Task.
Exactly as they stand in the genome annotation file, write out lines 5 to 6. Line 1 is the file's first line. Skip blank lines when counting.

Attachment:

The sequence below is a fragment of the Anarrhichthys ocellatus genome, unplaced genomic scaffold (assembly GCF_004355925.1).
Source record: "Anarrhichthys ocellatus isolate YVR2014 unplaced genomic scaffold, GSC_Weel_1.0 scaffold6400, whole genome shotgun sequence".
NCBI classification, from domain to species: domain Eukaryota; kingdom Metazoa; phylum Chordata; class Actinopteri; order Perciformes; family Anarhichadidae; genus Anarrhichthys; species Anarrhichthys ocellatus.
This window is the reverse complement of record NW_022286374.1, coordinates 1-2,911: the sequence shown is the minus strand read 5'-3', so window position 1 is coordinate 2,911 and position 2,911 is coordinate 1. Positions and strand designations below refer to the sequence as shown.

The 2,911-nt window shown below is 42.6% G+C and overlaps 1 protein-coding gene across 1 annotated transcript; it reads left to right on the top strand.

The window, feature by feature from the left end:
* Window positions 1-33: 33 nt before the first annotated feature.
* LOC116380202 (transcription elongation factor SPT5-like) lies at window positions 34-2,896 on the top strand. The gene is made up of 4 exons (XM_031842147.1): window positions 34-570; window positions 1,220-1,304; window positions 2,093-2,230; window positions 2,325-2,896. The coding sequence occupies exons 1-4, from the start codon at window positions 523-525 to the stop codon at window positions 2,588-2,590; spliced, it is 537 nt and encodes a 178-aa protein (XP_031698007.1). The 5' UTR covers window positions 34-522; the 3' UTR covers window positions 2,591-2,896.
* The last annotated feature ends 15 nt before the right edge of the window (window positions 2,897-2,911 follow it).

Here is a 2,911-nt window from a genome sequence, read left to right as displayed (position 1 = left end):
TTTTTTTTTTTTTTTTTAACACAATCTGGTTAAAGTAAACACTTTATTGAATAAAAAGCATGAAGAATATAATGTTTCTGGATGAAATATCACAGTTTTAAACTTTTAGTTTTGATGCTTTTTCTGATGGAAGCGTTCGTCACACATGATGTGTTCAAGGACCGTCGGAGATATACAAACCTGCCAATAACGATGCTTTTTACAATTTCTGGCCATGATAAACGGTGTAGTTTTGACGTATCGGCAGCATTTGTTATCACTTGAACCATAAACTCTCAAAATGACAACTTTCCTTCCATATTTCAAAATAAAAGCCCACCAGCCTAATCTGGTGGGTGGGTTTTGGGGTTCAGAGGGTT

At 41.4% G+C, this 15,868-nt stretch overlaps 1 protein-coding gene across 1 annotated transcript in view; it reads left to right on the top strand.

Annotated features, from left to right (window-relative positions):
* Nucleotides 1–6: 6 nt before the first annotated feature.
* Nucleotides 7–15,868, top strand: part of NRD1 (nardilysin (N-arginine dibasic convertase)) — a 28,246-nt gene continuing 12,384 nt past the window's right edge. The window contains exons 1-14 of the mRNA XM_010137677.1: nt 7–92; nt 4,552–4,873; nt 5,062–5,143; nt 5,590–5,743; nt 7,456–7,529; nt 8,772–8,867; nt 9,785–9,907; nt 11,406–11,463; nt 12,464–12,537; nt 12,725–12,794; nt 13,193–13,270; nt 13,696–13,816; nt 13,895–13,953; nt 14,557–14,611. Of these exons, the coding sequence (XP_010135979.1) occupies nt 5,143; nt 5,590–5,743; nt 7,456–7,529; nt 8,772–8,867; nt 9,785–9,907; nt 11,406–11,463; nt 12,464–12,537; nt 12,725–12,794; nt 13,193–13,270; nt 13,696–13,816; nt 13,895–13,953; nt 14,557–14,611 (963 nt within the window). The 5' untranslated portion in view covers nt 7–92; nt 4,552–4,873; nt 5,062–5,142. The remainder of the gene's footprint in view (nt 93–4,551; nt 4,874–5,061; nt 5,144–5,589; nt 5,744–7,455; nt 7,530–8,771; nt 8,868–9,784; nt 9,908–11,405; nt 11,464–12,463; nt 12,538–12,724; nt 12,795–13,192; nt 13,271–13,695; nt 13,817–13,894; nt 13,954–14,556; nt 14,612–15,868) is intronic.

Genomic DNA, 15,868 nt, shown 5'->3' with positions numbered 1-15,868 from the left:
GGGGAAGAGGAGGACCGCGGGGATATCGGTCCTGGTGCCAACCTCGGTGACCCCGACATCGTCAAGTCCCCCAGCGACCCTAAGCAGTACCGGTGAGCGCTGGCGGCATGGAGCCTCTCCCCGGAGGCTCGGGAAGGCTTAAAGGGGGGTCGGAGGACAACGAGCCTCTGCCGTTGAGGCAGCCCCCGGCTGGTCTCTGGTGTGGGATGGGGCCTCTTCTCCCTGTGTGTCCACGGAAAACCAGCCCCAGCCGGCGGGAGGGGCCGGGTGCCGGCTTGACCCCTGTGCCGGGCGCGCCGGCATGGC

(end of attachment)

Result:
The 2,911-nt window shown below is 42.6% G+C and overlaps 1 protein-coding gene across 1 annotated transcript; it reads left to right on the top strand.

The window, feature by feature from the left end: